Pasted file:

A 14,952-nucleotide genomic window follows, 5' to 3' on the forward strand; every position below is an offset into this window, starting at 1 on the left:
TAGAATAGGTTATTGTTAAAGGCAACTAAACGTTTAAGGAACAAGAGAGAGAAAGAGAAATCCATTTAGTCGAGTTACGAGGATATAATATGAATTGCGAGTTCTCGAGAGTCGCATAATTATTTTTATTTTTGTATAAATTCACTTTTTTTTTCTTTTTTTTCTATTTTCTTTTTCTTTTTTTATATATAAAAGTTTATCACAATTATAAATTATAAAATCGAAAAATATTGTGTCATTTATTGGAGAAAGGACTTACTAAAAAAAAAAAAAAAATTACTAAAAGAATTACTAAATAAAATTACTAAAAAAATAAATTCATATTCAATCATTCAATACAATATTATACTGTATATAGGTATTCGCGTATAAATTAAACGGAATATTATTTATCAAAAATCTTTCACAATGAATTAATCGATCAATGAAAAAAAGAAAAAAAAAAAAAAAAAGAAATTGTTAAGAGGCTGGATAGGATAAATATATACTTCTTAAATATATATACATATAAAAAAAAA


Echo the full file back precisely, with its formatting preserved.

A 14,952-nucleotide genomic window follows, 5' to 3' on the forward strand; every position below is an offset into this window, starting at 1 on the left:
TAGAATAGGTTATTGTTAAAGGCAACTAAACGTTTAAGGAACAAGAGAGAGAAAGAGAAATCCATTTAGTCGAGTTACGAGGATATAATATGAATTGCGAGTTCTCGAGAGTCGCATAATTATTTTTATTTTTGTATAAATTCACTTTTTTTTTCTTTTTTTTCTATTTTCTTTTTCTTTTTTTATATATAAAAGTTTATCACAATTATAAATTATAAAATCGAAAAATATTGTGTCATTTATTGGAGAAAGGACTTACTAAAAAAAAAAAAAAAATTACTAAAAGAATTACTAAATAAAATTACTAAAAAAATAAATTCATATTCAATCATTCAATACAATATTATACTGTATATAGGTATTCGCGTATAAATTAAACGGAATATTATTTATCAAAAATCTTTCACAATGAATTAATCGATCAATGAAAAAAAGAAAAAAAAAAAAAAAAAGAAATTGTTAAGAGGCTGGATAGGATAAATATATACTTCTTAAATATATATACATATAAAAAAAAA